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What are the signs of financial abuse and what to do about it

Tuesday, August 15, 2017

The subject of financial abuse may not be addressed often, but it is more common than many people realize. Unfortunately, it often goes unnoticed as the victims either do not notice the abuse themselves or have been too weakened to do anything about it. Spouses in relationships, victimized by their partners, and elderly individuals, victimized by their own family members or others, are most likely to suffer in these cases.

Abakhan&Associates_financial_abuse: Licensed Insolvency Trustee speaking to a couple

Signs to watch out for

Paying attention to other people’s behaviour is important to avoid becoming a victim of financial abuse yourself. Often, someone who suddenly involves themselves in your financial matters or expresses an eager interest in them can lead to finding unwarranted withdrawals or transfers from your bank accounts. Note: fraudulent transactions from a stolen card or number are different; if a person with whom you share your account has taken money without asking, this should be a red flag.

It is also worrisome if someone you have entrusted suggests sharing your bank statements with them, looks at them without your consent, or suggests alterations to any of your important financial contracts, such as wills and mortgages that do not seem to be in your best interest. In particular, beginning to feel fearful of or pressure from someone you have otherwise trusted is a clear sign of financial abuse. A Licensed Insolvency Trustee in Vancouver can offer assistance on all money matters.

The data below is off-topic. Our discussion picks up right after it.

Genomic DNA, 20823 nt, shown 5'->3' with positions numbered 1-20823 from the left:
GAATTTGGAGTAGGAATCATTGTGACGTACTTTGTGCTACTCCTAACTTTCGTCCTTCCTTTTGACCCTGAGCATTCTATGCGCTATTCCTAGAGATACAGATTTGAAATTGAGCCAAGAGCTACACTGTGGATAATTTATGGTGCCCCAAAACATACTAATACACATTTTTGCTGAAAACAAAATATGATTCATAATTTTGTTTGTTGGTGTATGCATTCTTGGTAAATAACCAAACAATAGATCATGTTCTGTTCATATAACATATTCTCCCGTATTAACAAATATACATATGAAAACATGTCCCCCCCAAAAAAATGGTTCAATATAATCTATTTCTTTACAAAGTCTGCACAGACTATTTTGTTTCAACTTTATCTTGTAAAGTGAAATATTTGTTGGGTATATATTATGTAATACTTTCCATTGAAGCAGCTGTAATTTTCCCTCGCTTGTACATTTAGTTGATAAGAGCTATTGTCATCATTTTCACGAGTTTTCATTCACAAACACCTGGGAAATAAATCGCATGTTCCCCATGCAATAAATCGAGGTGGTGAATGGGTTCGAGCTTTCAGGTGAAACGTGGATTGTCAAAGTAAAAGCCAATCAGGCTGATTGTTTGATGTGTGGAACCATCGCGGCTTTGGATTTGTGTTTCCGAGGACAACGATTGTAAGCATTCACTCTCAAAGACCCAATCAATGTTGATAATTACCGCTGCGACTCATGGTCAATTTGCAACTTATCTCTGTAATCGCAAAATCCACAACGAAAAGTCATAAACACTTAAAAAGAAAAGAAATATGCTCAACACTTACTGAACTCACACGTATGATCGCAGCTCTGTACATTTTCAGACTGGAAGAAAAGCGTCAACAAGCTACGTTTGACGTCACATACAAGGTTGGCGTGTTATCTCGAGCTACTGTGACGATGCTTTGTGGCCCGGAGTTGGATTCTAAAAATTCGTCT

When you are a victim or bystander

It may seem inescapable if you are the one experiencing financial abuse, but it is important to recognize that you are not obligated to stay with them. Enlist the help of family or friends that you trust for support, both financial and physical, and remove yourself from the abusive situation. Improve your education, even if you are limited to taking online courses without the other person’s knowledge, and obtain a job you can perform secretly (whether from home or by creating an excuse to leave the house).

If possible, keep a small amount of money each time you receive some to save in a private bank account and start building your credit by obtaining a secured car and keeping it with a trusted friend or family member, locked away for safety. Lastly, government assistance can also help by providing such accommodations as community housing and food stamps.

Further tips to counteract financial abuse

Recognizing when someone else is a victim of financial abuse may be even more difficult than recognizing it for yourself. However, whether you are the one being victimized or you spot someone else suffering at the hands of someone they love, there are helpful tips you can adopt or impart. If significant issues come up, consult with a lawyer to represent you. A Licensed Insolvency Trustee is another helpful professional on whom you can rely—particularly for financial advice and how to handle related abuse.

Online banking with automatic payments to cover your bills is another effective way to ensure your finances are not influenced by someone else or affected if, say, you experience health problems. Keep track of any money you loan out or gift to another individual at your own will, including to whom, how much, and when.

Contact a Licensed Insolvency Trustee in the Lower Mainland

If you are looking for financial advice, contact the Licensed Insolvency Trustees at Abakhan & Associates for help today. Our professionals can help you become financially independent.

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